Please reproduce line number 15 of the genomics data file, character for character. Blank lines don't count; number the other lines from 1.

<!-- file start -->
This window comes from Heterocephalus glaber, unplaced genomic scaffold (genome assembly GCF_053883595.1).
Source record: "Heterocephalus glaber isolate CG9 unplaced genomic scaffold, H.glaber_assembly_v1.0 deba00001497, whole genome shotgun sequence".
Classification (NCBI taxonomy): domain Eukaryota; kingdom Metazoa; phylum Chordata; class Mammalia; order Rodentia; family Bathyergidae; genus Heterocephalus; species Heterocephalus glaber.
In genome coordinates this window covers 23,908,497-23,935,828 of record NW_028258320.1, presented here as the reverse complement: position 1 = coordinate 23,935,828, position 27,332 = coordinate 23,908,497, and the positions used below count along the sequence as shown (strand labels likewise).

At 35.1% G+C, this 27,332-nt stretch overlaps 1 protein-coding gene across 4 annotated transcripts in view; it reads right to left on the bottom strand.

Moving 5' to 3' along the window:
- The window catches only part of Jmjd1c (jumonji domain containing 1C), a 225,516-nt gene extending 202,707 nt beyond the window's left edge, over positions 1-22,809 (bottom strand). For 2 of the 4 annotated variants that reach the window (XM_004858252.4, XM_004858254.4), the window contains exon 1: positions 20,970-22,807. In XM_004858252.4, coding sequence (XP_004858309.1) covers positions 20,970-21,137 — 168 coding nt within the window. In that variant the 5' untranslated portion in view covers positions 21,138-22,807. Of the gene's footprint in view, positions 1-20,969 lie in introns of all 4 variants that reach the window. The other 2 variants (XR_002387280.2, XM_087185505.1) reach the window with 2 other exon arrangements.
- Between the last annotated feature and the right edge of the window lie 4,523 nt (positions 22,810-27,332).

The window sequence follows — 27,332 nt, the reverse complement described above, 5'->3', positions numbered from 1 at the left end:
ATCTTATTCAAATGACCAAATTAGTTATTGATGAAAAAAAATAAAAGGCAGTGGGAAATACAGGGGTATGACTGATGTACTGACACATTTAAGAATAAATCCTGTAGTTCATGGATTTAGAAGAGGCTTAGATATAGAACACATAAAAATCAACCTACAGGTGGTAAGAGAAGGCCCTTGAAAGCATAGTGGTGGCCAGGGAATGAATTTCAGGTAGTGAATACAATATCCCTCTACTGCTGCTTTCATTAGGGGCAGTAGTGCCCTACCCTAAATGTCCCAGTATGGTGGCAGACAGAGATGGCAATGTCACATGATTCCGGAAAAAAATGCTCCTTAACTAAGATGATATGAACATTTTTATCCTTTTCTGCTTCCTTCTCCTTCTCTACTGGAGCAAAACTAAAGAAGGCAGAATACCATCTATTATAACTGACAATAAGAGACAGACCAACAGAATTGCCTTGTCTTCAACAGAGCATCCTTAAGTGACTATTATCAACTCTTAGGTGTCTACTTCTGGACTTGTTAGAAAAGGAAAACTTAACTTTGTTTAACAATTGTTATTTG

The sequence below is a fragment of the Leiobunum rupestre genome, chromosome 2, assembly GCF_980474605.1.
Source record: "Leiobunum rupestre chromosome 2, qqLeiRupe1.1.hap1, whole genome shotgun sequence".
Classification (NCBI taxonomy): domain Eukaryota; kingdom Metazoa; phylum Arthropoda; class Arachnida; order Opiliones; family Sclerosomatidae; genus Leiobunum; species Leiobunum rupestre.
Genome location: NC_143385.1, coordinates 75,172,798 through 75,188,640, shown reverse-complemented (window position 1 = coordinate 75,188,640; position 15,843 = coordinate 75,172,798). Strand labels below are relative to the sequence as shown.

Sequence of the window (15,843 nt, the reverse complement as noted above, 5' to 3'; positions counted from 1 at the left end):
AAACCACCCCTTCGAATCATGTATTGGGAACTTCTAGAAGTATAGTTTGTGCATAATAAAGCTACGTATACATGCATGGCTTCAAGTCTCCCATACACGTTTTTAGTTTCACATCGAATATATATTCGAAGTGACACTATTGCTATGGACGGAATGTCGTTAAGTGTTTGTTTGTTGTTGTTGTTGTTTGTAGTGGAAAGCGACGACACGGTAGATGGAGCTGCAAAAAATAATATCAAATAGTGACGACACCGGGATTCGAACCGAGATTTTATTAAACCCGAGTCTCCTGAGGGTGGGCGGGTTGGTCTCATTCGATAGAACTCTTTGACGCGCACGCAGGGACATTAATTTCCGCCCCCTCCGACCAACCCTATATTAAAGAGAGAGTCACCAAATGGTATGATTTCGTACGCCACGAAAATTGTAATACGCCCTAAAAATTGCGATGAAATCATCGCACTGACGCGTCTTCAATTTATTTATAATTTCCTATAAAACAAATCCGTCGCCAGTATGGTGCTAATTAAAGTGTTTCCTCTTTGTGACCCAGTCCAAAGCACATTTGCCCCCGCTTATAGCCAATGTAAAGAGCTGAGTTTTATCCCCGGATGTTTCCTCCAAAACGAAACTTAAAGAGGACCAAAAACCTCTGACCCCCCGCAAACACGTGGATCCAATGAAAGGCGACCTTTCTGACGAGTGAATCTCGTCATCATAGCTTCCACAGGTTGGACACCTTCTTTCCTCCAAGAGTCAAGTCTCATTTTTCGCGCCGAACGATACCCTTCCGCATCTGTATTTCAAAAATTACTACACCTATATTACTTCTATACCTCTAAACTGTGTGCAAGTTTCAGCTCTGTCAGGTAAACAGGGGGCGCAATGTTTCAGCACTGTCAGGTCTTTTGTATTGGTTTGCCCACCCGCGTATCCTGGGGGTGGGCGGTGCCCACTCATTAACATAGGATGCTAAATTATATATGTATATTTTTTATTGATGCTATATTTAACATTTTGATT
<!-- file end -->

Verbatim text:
Sequence of the window (15,843 nt, the reverse complement as noted above, 5' to 3'; positions counted from 1 at the left end):